SAN DIEGO (CNS) — San Diego County fell back to the most restrictive purple tier of the state’s coronavirus tracking system Tuesday, meaning indoor restaurants will have to move to outdoor service only, retail businesses will have to further limit capacity and schools will be unable to shift to in- person learning.
San Diego County reported 483 new COVID-19 infections and seven additional deaths Tuesday afternoon, raising the region’s totals to 61,053 cases and 915 deaths.
The county’s demotion from the less-restrictive red tier is the result of two weeks of case rates that exceeded the threshold of 7 per 100,000 residents. In recent weeks, the region had an unadjusted rate well above the purple tier guidelines, but a significant effort to increase the volume of tests had allowed for an adjustment to bring it back to the red, or substantial, tier. Testing has decreased slightly and case numbers are on the rise.
State officials reported Tuesday that San Diego County had an unadjusted new daily coronavirus case rate of 10.0 per 100,000. The adjusted case rate dropped to 8.9 per 100,000. Last week’s unadjusted case rate was 8.7 per 100,000.
Indoor operations in locations such as restaurants, museums, places of worship, breweries and retail businesses will have to either close entirely, move to outdoor operations only or modify in other ways.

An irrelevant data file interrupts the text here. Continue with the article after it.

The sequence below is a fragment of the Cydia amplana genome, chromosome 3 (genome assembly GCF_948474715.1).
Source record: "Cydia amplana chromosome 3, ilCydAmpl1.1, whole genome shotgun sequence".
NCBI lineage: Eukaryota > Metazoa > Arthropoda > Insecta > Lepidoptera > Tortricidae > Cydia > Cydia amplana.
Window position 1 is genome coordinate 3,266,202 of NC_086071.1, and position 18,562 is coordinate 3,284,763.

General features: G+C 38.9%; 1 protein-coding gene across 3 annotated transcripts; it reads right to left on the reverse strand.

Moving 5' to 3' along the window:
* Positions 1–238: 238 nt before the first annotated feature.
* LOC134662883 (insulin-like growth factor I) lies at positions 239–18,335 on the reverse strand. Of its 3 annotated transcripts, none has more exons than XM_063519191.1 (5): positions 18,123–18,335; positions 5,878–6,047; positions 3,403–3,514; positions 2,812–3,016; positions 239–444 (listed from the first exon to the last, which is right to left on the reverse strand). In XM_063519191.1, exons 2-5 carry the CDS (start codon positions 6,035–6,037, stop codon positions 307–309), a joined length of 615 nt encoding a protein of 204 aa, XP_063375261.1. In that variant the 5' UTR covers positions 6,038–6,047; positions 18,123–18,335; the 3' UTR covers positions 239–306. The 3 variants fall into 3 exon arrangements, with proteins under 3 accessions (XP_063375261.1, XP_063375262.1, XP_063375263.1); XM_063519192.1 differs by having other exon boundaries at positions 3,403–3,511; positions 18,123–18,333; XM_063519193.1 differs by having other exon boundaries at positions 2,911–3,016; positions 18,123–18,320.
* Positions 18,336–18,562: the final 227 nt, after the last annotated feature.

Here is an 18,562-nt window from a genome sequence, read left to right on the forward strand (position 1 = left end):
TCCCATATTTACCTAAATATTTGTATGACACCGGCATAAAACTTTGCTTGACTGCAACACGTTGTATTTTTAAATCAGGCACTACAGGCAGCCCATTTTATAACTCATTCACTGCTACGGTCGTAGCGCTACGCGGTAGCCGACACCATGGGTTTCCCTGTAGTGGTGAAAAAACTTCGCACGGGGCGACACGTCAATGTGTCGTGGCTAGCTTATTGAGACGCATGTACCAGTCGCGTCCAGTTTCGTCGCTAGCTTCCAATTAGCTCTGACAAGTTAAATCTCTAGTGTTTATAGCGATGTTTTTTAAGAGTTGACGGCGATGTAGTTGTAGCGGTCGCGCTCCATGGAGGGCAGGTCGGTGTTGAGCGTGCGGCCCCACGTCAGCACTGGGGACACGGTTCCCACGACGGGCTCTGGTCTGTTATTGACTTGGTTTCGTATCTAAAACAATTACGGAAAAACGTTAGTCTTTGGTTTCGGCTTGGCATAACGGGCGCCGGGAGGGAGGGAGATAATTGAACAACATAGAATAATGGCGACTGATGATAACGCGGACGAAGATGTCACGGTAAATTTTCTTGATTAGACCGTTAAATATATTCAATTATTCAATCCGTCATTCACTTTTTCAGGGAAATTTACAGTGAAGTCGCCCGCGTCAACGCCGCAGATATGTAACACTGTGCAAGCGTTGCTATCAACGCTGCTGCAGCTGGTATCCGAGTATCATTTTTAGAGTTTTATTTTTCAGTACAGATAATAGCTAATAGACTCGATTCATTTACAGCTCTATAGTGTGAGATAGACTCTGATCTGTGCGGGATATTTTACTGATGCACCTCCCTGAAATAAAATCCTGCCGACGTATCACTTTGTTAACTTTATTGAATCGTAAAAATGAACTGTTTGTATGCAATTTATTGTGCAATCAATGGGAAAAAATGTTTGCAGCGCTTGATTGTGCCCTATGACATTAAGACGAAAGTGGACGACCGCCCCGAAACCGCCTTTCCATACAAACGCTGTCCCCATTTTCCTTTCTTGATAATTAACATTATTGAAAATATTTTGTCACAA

Dr. Wilma Wooten, the county’s public health officer, said retail operations, including indoor shopping centers, will be limited to 25% of building capacity, down from the current 50%. Schools, unless they have already restarted in-person learning, will be restricted to distance learning. K-12 schools already in session can continue, Wooten said.
According to the reopening plan, a county has to report data exceeding a more restrictive tier’s guidelines for two consecutive weeks before being moved to that tier. A county then has to be in that tier for a minimum of three weeks before it may move to a less restrictive tier.
Even as the number of cases continues to climb, the testing positivity rate for the region continues a decline. From last week’s data, it dropped to 2.6%, a .8% decline. It still remains high enough for this metric to remain in the orange tier.
The state’s health equity metric, which looks at the testing positivity for areas with the least healthy conditions, increased from 5.3% to 6.5% and remained in the red tier. This metric does not move counties backward to more restrictive tiers, but is required to advance.
State data reflects the previous week’s case numbers to determine where counties stand.
See the restrictions for each industry in San Diego by searching for the county here.